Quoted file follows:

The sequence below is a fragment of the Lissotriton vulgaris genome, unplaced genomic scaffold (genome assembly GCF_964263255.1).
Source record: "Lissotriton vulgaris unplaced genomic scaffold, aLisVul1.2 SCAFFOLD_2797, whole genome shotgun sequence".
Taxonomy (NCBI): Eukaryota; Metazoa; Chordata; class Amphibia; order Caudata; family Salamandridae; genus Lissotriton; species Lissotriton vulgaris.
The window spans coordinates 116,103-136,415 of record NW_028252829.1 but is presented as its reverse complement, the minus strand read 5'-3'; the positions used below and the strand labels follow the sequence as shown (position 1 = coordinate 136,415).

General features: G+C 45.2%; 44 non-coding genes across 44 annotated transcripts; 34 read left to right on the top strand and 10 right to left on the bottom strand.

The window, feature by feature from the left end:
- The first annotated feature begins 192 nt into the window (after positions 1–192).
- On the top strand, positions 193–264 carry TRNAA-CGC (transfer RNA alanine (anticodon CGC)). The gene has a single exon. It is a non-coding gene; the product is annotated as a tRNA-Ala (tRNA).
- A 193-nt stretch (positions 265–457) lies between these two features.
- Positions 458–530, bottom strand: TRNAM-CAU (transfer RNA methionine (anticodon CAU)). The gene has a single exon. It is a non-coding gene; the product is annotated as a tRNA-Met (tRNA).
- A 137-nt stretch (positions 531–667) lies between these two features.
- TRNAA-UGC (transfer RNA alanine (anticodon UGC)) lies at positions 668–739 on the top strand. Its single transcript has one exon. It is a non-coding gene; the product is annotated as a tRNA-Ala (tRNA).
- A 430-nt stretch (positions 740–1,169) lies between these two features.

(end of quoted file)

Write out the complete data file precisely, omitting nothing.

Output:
The sequence below is a fragment of the Lissotriton vulgaris genome, unplaced genomic scaffold (genome assembly GCF_964263255.1).
Source record: "Lissotriton vulgaris unplaced genomic scaffold, aLisVul1.2 SCAFFOLD_2797, whole genome shotgun sequence".
Taxonomy (NCBI): Eukaryota; Metazoa; Chordata; class Amphibia; order Caudata; family Salamandridae; genus Lissotriton; species Lissotriton vulgaris.
The window spans coordinates 116,103-136,415 of record NW_028252829.1 but is presented as its reverse complement, the minus strand read 5'-3'; the positions used below and the strand labels follow the sequence as shown (position 1 = coordinate 136,415).

General features: G+C 45.2%; 44 non-coding genes across 44 annotated transcripts; 34 read left to right on the top strand and 10 right to left on the bottom strand.

The window, feature by feature from the left end:
- The first annotated feature begins 192 nt into the window (after positions 1–192).
- On the top strand, positions 193–264 carry TRNAA-CGC (transfer RNA alanine (anticodon CGC)). The gene has a single exon. It is a non-coding gene; the product is annotated as a tRNA-Ala (tRNA).
- A 193-nt stretch (positions 265–457) lies between these two features.
- Positions 458–530, bottom strand: TRNAM-CAU (transfer RNA methionine (anticodon CAU)). The gene has a single exon. It is a non-coding gene; the product is annotated as a tRNA-Met (tRNA).
- A 137-nt stretch (positions 531–667) lies between these two features.
- TRNAA-UGC (transfer RNA alanine (anticodon UGC)) lies at positions 668–739 on the top strand. Its single transcript has one exon. It is a non-coding gene; the product is annotated as a tRNA-Ala (tRNA).
- A 430-nt stretch (positions 740–1,169) lies between these two features.